1. The Low Quality Answers and Late Answers review queues include guidance that one of the actions to complete the review is to: “Delete answers that do not address the question at all, are link-only, or are incomprehensible.” Many users recommend deletion from within these queues for answers that are technically incorrect or contain code without an explanation. General consensus is that this is not appropriate. Occasionally, moderators override these users by dismissing the review task or deleting and undeleting the answer to clear any delete votes. Do you think this use of the review system is a problem? In what situations do you think this misuse of the review queue requires moderator intervention, and would you provide additional education or penalties for such users?

I mentioned in my intro that I am generally biased toward preservation of content. As such, while I don’t think I’d do this regularly, I can’t much disagree with the actions of those moderators who work around the system to do so. It’s not much different than waiting for a question to be deleted by the system and then undeleting it if it has value.

As far as “what situations” require this intervention that’s clearly a judgement call. I don’t think “penalties” for users are appropriate for judgement calls, and “education” from a moderator may feel like bullying. My general approach would be to try to contribute in a more positive way to discussions on changing the system to reflect what the community wants.

In the event clearly good content is voted for deletion and the user makes obvious mistakes, I’d attempt “education” privately in the hopes of improving their review performance.

  1. Some actions (moderator messages, including suspension) are anonymous, so users cannot get back at the moderator who send the warning/sanction. Some others leave “breadcrumbs” (a few examples: deleting a NAA post, deleting a duplicate answer with a comment, nuking a potential spam post without applying the spam penalty, commenting to defuse a toxic comment thread instead of sending private messages…). Those actions can lead to users getting back at you personally with revenge downvotes for instance. If you process a lot of flags, you’re not going to be able to make a relation with the serial downvoting. How would you handle such attacks if you’d decide to handle it? Would you rather not delete a post by fear of revenge / meta post that you’d possibly have to answer to (and possibly get a lot of downvotes, because, hey, this is meta)?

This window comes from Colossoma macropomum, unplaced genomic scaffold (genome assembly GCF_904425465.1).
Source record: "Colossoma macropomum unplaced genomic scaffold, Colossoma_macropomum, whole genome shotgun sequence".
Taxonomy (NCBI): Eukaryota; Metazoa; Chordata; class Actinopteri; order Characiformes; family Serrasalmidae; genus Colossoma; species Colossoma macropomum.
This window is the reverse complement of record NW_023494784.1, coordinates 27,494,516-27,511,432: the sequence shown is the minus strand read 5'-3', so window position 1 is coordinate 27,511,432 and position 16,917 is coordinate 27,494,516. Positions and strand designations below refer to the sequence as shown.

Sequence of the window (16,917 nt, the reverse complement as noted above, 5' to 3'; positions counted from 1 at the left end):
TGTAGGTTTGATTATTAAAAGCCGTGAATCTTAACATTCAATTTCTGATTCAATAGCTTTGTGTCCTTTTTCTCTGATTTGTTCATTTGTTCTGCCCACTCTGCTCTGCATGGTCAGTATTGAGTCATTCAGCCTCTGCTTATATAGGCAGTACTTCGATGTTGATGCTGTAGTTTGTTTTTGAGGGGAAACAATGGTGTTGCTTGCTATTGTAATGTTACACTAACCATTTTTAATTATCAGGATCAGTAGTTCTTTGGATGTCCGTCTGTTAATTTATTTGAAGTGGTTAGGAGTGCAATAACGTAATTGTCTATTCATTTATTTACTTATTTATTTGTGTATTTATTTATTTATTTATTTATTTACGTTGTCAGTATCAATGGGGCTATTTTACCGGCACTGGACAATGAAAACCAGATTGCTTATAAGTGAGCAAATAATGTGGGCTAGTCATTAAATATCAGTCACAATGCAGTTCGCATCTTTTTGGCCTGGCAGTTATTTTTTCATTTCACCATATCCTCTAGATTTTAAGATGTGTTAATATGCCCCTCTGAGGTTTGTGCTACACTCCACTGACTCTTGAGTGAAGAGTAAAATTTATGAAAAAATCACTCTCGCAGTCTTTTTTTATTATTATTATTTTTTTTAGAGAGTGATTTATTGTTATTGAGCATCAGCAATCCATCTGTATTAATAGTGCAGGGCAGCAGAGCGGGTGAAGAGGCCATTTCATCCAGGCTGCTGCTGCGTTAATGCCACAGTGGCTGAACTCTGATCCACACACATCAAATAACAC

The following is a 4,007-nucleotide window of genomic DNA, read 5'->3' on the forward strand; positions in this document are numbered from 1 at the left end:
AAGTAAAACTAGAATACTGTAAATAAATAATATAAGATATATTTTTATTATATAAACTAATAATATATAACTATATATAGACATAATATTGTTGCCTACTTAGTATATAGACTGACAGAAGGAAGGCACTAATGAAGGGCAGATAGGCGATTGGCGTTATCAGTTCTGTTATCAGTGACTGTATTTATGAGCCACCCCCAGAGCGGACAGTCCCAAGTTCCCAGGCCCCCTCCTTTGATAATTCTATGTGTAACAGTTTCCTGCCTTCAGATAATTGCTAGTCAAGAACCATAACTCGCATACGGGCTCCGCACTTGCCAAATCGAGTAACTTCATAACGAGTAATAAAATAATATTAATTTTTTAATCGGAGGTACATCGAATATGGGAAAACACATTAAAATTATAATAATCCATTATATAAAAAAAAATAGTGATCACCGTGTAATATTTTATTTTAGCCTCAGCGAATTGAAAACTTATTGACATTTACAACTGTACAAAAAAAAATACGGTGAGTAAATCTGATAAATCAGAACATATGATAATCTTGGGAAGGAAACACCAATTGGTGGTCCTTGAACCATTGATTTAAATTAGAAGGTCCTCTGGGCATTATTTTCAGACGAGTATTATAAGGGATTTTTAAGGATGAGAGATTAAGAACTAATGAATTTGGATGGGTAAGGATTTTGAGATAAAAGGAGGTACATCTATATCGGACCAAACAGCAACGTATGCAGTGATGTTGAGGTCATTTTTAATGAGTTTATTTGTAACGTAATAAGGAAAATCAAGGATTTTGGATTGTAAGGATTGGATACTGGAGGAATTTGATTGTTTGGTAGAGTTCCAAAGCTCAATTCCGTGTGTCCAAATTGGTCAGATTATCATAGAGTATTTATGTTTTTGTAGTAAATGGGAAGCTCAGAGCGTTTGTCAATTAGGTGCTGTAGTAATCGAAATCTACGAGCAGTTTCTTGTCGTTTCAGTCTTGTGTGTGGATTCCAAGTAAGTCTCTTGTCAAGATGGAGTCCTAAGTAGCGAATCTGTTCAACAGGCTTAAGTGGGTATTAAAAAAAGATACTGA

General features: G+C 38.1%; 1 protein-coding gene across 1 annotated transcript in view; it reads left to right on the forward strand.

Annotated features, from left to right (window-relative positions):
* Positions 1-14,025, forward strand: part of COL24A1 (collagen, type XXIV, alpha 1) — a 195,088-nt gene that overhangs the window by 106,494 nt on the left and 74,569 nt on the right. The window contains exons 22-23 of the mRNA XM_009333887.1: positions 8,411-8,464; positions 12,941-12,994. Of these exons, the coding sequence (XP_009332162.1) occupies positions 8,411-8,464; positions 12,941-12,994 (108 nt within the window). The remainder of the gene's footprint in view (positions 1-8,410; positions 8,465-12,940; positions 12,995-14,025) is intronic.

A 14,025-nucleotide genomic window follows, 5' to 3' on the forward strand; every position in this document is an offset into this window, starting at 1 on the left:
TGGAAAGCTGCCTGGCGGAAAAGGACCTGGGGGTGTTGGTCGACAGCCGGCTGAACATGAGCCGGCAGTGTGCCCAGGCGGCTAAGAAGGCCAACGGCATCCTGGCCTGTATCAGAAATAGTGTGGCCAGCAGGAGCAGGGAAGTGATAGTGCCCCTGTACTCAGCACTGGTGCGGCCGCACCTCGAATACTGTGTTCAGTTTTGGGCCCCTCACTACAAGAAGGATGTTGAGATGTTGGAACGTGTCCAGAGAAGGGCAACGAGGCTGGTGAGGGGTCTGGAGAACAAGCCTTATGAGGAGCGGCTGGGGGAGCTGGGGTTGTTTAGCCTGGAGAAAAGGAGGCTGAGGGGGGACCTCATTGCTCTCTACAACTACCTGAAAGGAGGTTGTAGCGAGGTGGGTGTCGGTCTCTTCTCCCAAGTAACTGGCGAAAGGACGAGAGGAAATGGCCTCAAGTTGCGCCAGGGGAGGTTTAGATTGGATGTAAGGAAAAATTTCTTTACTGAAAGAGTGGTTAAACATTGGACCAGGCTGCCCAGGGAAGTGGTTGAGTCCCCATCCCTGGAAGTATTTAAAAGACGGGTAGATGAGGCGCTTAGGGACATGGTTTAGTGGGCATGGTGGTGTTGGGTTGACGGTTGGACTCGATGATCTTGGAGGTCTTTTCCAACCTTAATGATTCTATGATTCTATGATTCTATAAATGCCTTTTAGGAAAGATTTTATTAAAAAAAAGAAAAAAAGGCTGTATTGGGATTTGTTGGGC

If an action is the right answer to take, I’ll take it. I’m not afraid of downvotes and I’m sure I’ve been called worse things in my life. I use my real name on the site and have regularly participated in some user-level moderation without this worry.

  1. A user has replied to an increasingly heated comment chain and used an ambiguous yet colloquial word that can be gender neutral to many people, but carries an implicit male context by itself (“dude”, “guys”, etc.). This comment draws a few red flags, including a custom moderator flag that accuses the person of violating the pronoun code of conduct. There’s nothing else flag-worthy about the comment. How would you handle this?

It would seem to be rare that such language would be used in a comment that had value that should be preserved on the site, and deleting the comment chain quietly seems the best response in most cases. If a user has a pattern of this sort of language and repeatedly gets flagged, I’ll communicate this fact to them and hope that their understanding that they are causing offense to others motivates a change. If they continue past this point, my assumption of good faith will be lost and I may escalate the actions I take.

  1. Rumor has it that moderators get informed early on and in private about upcoming changes in functionality. On such occasion a change is proposed you wholeheartedly hate. I mean, seriously, you can’t stand it. But, you see the benefit the feature will have for the community and you feel it will be welcomed / received well when publicly announced. What will your initial internal response be and how will you proceed once the feature goes live / gets Meta attention / you’re faced with it for real?

If I see the benefit for the community, I certainly can’t imagine “wholeheartedly hating” it. But I’ll play along here.

I worked for three years at Amazon which has a leadership principle “disagree and commit”. Before a change is set in stone, disagreement is welcome, particularly with supporting evidence. However, once a decision is made, support of the feature going forward is expected. I anticipate I’d act similarly here — oppose the decision if/when I had the chance, but support it once it became public.Read morelinkhistoryposted Oct 16 at 18:23Daniel Widdis
member for 9 yearscandidate score 23/40

  • reputation 6k
  • moderation badges: 7/8
  • editing badges: 4/6
  • participation badges: 6/6

reviews | meta posts

Ryan M

Hi, I’m Ryan. I’ve spent a lot of time as a user helping curate site content via review queues and SOCVR, as well as fighting spam and abuse in Charcoal. I also answer questions about Android.

I’d like to be a moderator so that I can do what I’m already doing, but more effectively—fixing situations myself instead of writing them up in a flag for someone else to re-check and handle.